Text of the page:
Appeal from the Circuit Court of Cook County, the Hon. Arthur
L. Dunne, Judge, presiding.
MR. JUSTICE CLARK DELIVERED THE OPINION OF THE COURT:
The plaintiffs, Bernard I. Sommer, Mary Jane Lee and Julia S. Sommer, filed a complaint for a declaratory judgment and a petition for a writ of mandamus in the circuit court of Cook County on March 23, 1979. The relief sought by the plaintiffs was, inter alia, a writ of mandamus commanding the defendants, the village of Glenview, the board of trustees, the village clerk and the village manager, to present a proposition to the voters of the village which, if passed, would lower the maximum property tax rate applicable to the next taxes to be extended. The plaintiffs also requested the court to enter a judgment declaring that section 162a of the Revenue Act of 1939 (Ill. Rev. Stat. 1977, ch. 120, par. 643a) created a duty on the part of the defendants to present the tax-rate proposition to the voters of the village. The plaintiffs and defendants filed motions for summary judgment. The circuit court, after a hearing, dismissed the plaintiffs' petition for a writ of mandamus, granted the defendants' motion for summary judgment, denied the plaintiffs' motion for summary judgment, and entered judgment for the defendants. The plaintiffs filed a notice of appeal directly to this court under Rule 302(a) (73 Ill.2d R. 302(a)). The defendants thereafter filed a motion with this court to dismiss the appeal or to transfer the cause to the appellate court. The plaintiffs filed a response asking the court to permit the appeal under Rule 302(a), or, in the alternative, as a matter in which the public interest requires prompt adjudication, pursuant to Rule 302(b) (73 Ill.2d R. 302(b)). We have taken the motion to dismiss under advisement with this appeal.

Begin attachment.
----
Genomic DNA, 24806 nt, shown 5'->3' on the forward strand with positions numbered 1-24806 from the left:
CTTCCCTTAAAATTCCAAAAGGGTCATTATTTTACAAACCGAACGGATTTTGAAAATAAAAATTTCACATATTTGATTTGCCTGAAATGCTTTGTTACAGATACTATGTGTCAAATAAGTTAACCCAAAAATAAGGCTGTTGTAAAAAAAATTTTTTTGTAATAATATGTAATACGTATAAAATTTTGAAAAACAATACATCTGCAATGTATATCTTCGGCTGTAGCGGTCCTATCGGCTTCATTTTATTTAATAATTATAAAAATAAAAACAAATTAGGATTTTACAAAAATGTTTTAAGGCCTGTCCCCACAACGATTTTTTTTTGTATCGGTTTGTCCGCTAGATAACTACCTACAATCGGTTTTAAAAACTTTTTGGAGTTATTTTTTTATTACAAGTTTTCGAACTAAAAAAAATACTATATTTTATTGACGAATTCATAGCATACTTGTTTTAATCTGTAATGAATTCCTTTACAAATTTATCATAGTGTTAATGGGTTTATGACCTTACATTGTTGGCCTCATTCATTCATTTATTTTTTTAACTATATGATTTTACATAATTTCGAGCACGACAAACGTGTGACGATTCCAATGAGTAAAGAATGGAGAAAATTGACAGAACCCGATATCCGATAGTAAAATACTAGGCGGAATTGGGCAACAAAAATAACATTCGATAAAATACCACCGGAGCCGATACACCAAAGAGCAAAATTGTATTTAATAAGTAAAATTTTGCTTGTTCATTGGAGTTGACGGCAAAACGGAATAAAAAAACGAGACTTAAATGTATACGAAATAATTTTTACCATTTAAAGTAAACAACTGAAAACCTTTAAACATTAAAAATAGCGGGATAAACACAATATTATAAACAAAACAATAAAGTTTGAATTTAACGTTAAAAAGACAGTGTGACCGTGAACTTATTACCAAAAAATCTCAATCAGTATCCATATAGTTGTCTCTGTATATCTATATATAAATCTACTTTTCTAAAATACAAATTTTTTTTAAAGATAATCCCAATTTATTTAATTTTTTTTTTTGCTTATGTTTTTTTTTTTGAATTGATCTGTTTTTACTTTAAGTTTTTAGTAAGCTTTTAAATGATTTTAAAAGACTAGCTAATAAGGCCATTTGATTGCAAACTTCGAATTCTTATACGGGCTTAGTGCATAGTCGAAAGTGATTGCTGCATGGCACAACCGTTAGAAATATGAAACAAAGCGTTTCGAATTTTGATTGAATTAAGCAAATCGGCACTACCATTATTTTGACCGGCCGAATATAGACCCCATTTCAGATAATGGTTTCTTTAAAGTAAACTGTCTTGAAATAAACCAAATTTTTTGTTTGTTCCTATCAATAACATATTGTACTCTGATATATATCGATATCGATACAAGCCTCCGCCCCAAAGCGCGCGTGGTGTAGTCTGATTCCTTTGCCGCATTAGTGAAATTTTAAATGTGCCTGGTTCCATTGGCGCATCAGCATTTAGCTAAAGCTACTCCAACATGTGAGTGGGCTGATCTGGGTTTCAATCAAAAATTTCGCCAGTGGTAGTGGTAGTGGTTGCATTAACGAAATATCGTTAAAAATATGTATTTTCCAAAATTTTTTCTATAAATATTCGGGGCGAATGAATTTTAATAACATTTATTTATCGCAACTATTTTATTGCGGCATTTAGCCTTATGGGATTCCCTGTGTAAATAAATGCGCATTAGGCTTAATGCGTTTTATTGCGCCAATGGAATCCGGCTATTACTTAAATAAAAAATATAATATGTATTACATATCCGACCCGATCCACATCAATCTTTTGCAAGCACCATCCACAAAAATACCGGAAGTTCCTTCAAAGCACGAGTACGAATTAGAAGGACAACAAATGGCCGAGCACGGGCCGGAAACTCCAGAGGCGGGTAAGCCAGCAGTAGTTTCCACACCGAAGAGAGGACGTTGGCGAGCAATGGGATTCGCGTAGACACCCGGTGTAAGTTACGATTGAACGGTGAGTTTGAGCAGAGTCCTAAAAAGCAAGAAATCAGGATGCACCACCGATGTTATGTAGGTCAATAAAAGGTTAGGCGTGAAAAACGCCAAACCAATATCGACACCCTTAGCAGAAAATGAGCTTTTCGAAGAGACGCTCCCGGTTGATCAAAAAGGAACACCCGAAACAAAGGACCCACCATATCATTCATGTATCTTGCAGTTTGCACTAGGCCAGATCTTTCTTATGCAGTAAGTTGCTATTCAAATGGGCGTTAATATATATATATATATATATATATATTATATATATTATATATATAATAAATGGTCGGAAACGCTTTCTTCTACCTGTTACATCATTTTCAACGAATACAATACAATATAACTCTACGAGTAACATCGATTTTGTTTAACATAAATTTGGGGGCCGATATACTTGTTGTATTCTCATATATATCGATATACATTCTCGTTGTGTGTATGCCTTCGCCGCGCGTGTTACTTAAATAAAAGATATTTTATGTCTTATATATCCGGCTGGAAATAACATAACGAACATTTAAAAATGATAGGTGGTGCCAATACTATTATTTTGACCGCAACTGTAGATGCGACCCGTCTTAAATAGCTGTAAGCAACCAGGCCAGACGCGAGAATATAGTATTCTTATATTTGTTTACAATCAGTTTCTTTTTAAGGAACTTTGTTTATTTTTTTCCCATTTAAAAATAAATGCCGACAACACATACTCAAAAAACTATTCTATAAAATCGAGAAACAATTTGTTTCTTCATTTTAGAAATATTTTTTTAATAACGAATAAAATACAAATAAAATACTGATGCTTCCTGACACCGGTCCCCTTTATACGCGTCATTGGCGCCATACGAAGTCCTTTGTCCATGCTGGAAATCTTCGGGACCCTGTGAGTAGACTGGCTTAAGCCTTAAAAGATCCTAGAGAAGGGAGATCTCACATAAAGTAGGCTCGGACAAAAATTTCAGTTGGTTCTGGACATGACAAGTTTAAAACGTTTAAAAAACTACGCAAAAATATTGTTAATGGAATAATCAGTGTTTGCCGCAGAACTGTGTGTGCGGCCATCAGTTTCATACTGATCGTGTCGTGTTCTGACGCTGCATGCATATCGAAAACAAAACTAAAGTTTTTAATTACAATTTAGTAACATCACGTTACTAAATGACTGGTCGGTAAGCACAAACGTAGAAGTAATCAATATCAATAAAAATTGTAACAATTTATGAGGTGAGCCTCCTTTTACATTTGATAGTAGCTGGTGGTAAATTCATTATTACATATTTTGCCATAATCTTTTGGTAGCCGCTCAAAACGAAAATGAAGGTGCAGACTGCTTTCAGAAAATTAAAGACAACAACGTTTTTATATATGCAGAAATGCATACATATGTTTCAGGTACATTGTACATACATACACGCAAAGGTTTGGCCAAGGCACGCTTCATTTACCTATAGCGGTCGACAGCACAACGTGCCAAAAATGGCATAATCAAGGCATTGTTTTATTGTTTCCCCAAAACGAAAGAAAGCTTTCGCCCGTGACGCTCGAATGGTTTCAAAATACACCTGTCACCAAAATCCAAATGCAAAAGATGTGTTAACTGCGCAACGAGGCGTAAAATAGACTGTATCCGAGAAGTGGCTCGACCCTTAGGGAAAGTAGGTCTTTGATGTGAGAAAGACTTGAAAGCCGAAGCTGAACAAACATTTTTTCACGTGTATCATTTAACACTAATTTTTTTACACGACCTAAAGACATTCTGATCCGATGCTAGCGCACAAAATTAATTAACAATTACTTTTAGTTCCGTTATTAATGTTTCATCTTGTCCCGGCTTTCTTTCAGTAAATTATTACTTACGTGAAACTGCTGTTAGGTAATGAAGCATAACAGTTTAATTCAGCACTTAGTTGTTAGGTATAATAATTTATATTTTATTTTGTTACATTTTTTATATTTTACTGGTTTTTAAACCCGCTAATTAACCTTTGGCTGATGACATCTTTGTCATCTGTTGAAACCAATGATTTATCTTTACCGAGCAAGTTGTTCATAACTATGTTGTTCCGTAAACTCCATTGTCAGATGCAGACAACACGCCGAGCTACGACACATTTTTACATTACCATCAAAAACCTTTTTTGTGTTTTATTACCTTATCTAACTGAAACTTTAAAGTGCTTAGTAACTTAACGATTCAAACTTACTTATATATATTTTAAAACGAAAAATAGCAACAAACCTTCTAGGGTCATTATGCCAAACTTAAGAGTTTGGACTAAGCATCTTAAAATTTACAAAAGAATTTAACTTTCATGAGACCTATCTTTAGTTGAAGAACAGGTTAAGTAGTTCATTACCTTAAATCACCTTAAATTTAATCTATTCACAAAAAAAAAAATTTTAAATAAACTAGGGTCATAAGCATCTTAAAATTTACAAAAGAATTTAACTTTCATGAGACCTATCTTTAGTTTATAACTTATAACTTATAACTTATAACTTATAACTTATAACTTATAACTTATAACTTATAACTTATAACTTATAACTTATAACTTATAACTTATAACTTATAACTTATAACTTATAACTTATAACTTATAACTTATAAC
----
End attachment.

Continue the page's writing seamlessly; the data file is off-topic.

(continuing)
There are no disputed questions of fact. The village is a home rule unit under the terms of article VII, section 6, of the 1970 Constitution. On March 16, 1979, more than 30 days prior to the next general election in the village, petitions bearing the signatures of 1,349 duly qualified voters were filed with the village clerk. The petitions requested the village's governing board to present to the voters at the next general election to be held on April 17, 1979, the following question:
"Shall the maximum tax rate for the general corporate fund of the Village of Glenview, Illinois, be established at .4337 percent on the equalized assessed value instead of .5783 percent, the maximum rate otherwise applicable to the next taxes to be extended?"
At a meeting of the village board held March 19, 1979, the trustees voted not to place the referendum proposition on the ballot for the general election to be conducted on April 17, 1979.
The first question we consider is whether the appeal is properly brought under Rule 302(a). Rule 302(a) states:
"Rule 302. Direct Appeals to the Supreme Court
(a) Cases Directly Appealable. Appeals from final judgments of circuit courts> shall be taken directly to the Supreme Court (1) in cases in which a statute of the United States or of this State has been held invalid, * * *." (73 Ill.2d R. 302(a).)
The defendants assert that the circuit court, in holding section 162a to be inapplicable to home rule units of government, did not decide its constitutionality. We do not agree. At the hearing on the motions for summary judgment, the circuit court stated that the section "constitutes an impermissible limitation on the powers to tax delegated to the local Home Rule municipalities by the 1970 Constitution." The court's order repeated the conclusion that section 162a constituted "an impermissible limitation on the constitutional powers of the Village of Glenview to tax as delegated to home rule municipalities by the 1970 Constitution" and added, "said Village is not bound by said section." We think the foregoing signifies that the trial court held that section 162a, as applied to a home rule unit, is unconstitutional. In Garcia v. Tully (1978), 72 Ill.2d 1, 7, in an analogous setting, we said: